So this coming Rainwater Harvesting Bill will not only make it mandatory for buildings to capture water from the sky, but the Water Resources Act of 1995 as well as the Water Sector Policy of 1999 will have to be adjusted to allow them to regular Rainwater as a resource.

Rainwater Harvesting Bill coming - Country Planning Act and Building Act Amendments point to Free Water

Upon careful reading of the Water Resources Act of 1995, no reference is made to the regulation of rainwater or even even water made using solar desalination as described in my Geezam blog entitled “How to Make Distilled Water using a Solar Desalinator”.

Apparently the law lords who wrote the original Water Resources Act of 1995 did not foresee Rainwater Harvesting as well as Solar Desalination as a problem, being as collecting enough water would require large tanks, something that the Act already covered.
  
However, the WRA only has control over water that in a river or well. If you catch it from the sky before it reaches in either resource controlled by the WRA, it belongs to you and you can use it as you wish.

Equally, if you can desalinate dirty water or sea Water via using a Fresnel lens based solar power as described in my blog article entitled “How to upgrade your Solar Desalinator to a Solar Cooker and make a Solar Foundry for Vacuum Pyrolysis”, it’s also yours.

This as in using solar desalination, your actually vaporizing the water and recollecting it, effectively making rain inside of your apparatus. This is the water equivalent of what Solar Power is to people who use electricity from JPS Co (Jamaica Public Service Company).

If you can collect rainwater and make it potable via using evaporation techniques or even a activated Charcoal filter as described in my blog article entitled “Going back to Mother Earth - How to Reuse the Brita Water Filter in Water Purification Pitcher”, you basically have “free” water.

Rainwater Harvesting Bill - Net Billing of Rainwater to end NWC’s Water Monopoly

Knowing this, the Government of Jamaica needs a Policy framework to regulate Rainwater Harvesting.

This is necessary before the NWC (National Water Commission) rolls out their digital water Meters and begins to overcharge us for Water leakage from those old water pipes in your home as predicted in my blog article entitled “Why NWC Digital Water Meters means Water Rate Increase coming in 2016”.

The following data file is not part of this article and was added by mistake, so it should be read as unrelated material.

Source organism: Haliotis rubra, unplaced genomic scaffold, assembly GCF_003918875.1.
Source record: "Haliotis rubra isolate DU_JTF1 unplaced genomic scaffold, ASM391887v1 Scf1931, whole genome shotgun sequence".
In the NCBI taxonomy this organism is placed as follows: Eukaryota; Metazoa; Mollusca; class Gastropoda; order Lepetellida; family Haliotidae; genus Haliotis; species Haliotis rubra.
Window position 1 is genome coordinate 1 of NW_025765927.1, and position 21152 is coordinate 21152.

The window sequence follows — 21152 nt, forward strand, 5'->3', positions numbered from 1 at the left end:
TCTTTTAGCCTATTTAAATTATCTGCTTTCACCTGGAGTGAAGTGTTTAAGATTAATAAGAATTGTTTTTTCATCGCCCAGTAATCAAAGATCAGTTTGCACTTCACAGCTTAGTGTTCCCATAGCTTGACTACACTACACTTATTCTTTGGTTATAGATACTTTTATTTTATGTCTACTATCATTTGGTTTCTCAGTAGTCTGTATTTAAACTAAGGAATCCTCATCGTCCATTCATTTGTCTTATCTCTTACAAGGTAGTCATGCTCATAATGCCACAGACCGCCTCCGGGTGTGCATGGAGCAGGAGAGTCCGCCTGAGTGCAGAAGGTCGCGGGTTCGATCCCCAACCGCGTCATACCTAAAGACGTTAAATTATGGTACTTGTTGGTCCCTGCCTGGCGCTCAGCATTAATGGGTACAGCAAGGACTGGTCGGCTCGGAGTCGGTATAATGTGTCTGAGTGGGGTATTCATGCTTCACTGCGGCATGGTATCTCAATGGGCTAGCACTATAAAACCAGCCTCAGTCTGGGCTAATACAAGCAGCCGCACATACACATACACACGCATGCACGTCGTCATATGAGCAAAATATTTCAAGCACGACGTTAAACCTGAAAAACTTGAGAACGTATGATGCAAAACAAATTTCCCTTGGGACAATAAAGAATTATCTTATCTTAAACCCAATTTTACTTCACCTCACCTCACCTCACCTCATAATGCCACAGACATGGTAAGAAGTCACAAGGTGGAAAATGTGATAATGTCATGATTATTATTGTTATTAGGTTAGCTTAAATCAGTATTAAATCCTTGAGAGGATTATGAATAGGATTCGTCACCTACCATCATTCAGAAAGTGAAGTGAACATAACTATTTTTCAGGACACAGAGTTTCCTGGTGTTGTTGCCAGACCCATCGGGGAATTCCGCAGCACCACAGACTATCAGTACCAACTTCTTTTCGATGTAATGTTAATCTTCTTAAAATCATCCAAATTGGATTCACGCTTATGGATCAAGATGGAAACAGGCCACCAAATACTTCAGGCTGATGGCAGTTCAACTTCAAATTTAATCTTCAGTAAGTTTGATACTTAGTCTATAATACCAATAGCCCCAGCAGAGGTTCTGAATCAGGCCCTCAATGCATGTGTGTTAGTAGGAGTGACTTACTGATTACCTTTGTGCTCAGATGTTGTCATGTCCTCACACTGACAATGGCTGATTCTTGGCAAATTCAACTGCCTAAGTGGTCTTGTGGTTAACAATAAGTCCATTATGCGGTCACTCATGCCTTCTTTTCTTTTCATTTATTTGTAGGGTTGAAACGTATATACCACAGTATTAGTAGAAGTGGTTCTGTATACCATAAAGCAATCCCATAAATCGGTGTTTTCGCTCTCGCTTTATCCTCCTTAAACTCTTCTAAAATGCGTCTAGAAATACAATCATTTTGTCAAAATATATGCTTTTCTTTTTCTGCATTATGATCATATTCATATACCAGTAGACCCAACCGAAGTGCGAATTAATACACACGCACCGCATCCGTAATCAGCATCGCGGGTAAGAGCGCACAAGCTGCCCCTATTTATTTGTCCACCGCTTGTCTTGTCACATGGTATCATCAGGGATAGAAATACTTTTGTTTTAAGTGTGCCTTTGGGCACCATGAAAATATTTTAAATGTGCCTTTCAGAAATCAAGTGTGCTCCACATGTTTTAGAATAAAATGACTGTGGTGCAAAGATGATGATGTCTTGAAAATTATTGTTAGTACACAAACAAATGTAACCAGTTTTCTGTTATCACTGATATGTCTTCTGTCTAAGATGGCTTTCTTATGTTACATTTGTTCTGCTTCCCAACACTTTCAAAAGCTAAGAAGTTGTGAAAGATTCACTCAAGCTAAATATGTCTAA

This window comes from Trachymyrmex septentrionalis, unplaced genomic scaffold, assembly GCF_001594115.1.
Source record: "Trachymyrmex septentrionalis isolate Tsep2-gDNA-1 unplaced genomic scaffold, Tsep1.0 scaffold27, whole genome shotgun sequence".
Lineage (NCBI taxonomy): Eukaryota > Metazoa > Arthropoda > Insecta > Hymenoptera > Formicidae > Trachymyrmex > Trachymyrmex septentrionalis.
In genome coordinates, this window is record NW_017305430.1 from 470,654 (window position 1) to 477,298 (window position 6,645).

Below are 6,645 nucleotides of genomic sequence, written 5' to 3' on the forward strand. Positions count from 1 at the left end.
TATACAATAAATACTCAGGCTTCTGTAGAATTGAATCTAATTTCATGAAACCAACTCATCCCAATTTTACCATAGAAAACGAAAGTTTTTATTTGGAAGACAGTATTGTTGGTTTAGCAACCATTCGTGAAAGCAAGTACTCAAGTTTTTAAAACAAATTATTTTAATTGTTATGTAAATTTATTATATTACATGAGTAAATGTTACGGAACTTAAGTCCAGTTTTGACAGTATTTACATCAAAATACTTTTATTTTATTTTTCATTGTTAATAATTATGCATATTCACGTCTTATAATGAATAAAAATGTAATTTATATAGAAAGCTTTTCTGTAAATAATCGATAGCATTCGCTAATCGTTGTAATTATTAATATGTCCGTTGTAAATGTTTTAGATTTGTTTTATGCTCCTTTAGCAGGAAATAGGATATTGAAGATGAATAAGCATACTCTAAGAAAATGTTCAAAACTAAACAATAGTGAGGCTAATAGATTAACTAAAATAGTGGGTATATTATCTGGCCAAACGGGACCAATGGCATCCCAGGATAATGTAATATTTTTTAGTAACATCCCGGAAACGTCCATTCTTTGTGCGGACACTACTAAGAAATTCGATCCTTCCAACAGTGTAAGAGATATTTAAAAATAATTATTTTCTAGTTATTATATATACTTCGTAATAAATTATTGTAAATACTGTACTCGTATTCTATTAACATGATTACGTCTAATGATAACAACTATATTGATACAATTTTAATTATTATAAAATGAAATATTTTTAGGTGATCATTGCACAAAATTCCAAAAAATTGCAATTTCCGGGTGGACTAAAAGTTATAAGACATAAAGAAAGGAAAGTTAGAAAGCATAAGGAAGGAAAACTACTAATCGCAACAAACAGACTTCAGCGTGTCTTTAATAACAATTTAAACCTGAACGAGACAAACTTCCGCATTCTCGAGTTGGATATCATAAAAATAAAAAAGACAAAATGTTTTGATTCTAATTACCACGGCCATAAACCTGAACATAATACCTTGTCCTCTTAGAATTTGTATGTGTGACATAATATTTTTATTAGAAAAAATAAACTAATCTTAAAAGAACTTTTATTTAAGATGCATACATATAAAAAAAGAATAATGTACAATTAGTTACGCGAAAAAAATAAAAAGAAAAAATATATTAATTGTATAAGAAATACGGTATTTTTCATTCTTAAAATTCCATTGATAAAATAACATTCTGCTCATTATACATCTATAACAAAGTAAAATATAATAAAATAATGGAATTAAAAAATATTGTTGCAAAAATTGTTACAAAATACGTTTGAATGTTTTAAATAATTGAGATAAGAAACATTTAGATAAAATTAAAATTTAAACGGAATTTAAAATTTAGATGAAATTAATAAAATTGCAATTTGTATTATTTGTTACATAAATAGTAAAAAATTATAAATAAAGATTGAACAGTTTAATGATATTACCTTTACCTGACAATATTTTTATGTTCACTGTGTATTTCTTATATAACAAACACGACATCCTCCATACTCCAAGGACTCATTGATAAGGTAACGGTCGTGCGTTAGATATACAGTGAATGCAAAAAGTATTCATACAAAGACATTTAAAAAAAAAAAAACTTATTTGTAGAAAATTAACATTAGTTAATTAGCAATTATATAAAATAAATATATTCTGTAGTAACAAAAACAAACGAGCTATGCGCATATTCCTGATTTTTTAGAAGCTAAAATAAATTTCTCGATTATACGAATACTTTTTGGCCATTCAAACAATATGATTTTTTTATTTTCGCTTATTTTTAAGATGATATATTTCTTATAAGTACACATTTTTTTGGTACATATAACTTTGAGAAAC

The Ministry of Water, Land, Environment, and Climate Change, not wanting to lose revenue from water, may seek to regulate the use of Rainwater Harvesting by making it Billable using digital water meters.

That is to say, if you have rainwater collected using your rainwater Harvesting apparatus, you'll be billed for its usage, as it can be argued that you're preventing rainwater from reaching rivers and wells that the NWC owns.

This would be equivalent to Net Billing in electricity involving the JPS Co, only with the rain from the sky completing the loop. Whether you’ll be able to make money from the sale of rainwater to the NWC via connecting a pipe back to their main remains to be seen.

This would also have to be detailed in the upcoming Rainwater Harvesting Bill as a Net Billing facility for Rainwater could be a moneymaker for small households that can collect, purify and distribute rainwater to potable water standards that the NWC has outlined.

The Rainwater Harvesting Bill also needs to cover how the Rainwater Distribution will be regulated. I predict many large collectors of Rainwater would be interested in going into the businesses of set up community Rainwater Harvesting Projects to collect, purify and distribute Rainwater using artificial dams and catchments tanks.

In short, the Rainwater Harvesting Bill may mark the deregulation of the NWC’s monopoly on Water Distribution in Jamaica and pave the way for competition from Rainwater Harvesting Contractors and Entrepreneurs. It may even pave the way for moisture Harvesting from moisture farms in the future.

So hopefully, this Rainwater Harvesting Bill will be implemented before the NWC rolls out their Digital meters. With Jamaica facing a Drought come 2016, a move needs to be made to make all sources of water usable for drinking as well as Agricultural purposes before the Drought of 2016 is upon us.

 Here’s the link: